Using the XBCD utility.
Now you don’t have to use the XBCD utility that comes with this installation if you don’t want to. You could simply go into settings, devices, devices, and printers, right-click the Game Controller Settings underneath the XBCD Xbox controller and finally click properties to pull up the joystick test menu that you see above. But you’ll notice something is different from a regular Xbox 360 controller, it is recording a lot of buttons, and the shoulder buttons are recognizing as digital buttons which could mess you up in certain games that assume that every player out there has a Xbox 360 or Xbox One controller hooked up to their PC. Since the XBCD installation utility is very old it may not generate the necessary shortcuts for you in windows 64. I have made my own shortcut under the C:\XBCD\shoutcut folder that you can copy out to the desktop. Once you have it on your desktop. Right-Click on it and Run as administrator. If you fail to run this program as an administrator it will error out on you. Once you have the XBCD utility launched you can then select a profile of XBCD 360 Emu and click the Apply button. It will then change the personality of your default classic Xbox controller into something more like the Xbox 360 controller for games on windows. This utility is insanely powerful as you can remap buttons and even accesses digital pads which are very useful if you do happen to have any Dance Pads as you cannot hold both left-right pots down simultaneously with the default windows joystick mapping. Now if you go back to your windows joystick test program, you will see that the layout is behaving more like a standard Xbox 360 controller and your shoulder buttons are back with their analog hat feel to them.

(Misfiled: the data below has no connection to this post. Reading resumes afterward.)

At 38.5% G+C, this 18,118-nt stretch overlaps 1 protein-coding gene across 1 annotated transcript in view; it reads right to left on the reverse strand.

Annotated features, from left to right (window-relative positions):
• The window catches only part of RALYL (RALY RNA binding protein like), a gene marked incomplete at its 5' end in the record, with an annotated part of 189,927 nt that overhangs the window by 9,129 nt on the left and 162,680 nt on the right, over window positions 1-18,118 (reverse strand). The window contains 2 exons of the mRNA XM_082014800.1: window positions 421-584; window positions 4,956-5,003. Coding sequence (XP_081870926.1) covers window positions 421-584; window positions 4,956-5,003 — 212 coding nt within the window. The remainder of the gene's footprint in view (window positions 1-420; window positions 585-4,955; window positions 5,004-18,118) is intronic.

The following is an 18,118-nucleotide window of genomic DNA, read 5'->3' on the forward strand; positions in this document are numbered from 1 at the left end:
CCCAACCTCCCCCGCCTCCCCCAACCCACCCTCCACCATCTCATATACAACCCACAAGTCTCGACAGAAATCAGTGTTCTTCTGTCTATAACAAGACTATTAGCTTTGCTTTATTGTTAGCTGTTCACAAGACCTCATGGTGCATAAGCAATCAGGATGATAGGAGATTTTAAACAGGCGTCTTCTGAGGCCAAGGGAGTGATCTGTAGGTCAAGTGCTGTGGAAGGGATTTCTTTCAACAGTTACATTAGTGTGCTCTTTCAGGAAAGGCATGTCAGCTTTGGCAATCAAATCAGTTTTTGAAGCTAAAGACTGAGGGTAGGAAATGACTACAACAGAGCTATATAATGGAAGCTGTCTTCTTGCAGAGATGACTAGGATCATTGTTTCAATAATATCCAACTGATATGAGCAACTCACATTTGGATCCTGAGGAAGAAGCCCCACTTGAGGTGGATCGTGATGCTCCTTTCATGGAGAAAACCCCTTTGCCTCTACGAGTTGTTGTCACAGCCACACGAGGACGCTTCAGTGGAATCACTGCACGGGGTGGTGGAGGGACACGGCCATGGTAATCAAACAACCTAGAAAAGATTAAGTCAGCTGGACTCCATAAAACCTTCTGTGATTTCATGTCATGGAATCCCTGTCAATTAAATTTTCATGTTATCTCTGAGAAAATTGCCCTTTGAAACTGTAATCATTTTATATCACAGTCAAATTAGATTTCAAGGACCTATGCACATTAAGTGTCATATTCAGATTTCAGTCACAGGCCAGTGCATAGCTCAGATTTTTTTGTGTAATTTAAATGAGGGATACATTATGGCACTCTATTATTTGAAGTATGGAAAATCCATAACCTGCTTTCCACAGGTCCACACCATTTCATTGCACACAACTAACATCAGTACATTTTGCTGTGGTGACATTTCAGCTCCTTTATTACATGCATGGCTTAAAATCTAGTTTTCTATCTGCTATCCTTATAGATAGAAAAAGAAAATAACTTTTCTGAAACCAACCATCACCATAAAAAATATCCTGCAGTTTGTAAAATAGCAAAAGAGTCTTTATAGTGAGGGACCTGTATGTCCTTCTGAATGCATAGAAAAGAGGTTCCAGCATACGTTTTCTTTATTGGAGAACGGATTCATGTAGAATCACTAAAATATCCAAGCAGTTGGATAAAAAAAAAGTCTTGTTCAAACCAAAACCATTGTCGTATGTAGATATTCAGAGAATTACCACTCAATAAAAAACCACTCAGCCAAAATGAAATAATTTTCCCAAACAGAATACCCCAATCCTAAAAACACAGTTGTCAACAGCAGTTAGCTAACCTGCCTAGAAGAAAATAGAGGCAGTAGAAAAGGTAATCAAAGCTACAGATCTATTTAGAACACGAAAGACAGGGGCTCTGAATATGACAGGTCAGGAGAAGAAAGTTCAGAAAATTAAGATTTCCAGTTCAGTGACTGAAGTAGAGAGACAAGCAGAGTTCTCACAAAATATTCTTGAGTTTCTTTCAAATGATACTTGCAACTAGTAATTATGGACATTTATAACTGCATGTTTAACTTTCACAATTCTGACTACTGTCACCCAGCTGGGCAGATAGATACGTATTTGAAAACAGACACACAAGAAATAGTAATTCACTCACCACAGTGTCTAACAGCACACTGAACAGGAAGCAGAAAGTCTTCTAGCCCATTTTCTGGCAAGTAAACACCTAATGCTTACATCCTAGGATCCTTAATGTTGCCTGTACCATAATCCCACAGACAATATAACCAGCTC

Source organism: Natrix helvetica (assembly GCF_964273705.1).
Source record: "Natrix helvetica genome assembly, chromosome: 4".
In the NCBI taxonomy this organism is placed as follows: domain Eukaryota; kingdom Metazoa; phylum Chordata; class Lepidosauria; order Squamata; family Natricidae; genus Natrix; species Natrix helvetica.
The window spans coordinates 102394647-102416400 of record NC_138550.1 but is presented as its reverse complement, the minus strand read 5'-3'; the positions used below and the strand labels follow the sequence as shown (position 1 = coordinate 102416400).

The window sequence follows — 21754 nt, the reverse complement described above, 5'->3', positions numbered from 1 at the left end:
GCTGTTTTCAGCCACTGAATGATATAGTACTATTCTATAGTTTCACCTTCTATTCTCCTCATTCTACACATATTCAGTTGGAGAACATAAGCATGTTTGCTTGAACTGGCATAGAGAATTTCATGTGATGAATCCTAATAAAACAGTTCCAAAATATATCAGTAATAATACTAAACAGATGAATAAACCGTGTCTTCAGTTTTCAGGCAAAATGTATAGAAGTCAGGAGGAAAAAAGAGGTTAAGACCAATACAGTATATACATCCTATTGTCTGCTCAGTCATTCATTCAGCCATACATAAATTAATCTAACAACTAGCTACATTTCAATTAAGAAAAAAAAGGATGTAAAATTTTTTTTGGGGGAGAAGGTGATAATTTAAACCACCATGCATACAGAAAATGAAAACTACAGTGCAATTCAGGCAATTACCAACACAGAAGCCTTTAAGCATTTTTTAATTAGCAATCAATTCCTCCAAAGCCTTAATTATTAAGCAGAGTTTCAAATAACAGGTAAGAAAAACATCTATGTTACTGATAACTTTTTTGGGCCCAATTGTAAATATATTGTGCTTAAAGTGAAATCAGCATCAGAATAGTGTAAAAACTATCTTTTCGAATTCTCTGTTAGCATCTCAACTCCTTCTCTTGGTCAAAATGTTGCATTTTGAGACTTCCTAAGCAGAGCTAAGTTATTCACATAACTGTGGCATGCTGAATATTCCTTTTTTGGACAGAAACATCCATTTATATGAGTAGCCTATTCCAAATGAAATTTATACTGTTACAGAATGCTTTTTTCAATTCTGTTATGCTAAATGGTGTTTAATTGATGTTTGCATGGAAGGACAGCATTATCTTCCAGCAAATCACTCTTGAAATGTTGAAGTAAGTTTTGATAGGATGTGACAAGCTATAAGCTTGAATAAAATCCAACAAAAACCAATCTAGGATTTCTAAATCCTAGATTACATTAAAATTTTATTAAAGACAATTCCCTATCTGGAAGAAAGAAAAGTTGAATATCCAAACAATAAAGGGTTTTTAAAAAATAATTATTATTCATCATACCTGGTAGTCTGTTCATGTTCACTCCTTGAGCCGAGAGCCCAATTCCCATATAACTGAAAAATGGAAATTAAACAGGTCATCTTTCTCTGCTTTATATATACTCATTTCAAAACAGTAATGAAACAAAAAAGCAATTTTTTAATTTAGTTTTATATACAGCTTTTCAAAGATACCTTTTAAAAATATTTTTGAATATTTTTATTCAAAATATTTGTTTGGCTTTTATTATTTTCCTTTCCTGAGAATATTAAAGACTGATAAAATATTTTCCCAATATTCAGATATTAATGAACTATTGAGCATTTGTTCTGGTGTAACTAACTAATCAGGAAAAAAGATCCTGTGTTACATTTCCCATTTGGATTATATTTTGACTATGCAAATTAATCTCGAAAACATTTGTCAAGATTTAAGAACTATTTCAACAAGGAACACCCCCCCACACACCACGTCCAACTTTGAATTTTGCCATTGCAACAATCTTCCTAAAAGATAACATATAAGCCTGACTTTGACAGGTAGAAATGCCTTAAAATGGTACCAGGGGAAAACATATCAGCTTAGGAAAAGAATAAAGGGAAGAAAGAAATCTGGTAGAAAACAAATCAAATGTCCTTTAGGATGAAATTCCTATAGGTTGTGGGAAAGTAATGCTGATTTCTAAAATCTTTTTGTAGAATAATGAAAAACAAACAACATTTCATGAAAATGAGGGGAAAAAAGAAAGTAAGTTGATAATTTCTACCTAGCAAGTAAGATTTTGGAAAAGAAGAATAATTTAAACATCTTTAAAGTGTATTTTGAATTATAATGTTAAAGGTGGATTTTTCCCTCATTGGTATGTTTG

The windows 8-10 watermark problem:
Now if you decide to run the enable.bat script to turn on integrity checking and disable the test signing the XBCD driver will crash right away as a windows 10 service prevents non-conformed drivers to work properly. And chances are, you ran enable.bat because you want to get rid of that obnoxious test watermark at the lower right-hand corner of the screen.
Universal watermark disabler.
Lucky for us there’s a utility out there called universal watermark disabler which takes care of that little annoyance. I placed uwd.exe into the XBCD.zip file so simply click on it, install it, and your desktop will be free of annoying watermarks from Windows like that. Be sure to donate to them! After you install it will log out of your user-profile which you can simply log back in and the watermark will be gone afterward. If you wish to revert what uwd.exe has done simply launch this program again and there will be an “Uninstall” button there instead of an install. Click it one more time and reboot. You will see your watermark in Windows 10 again.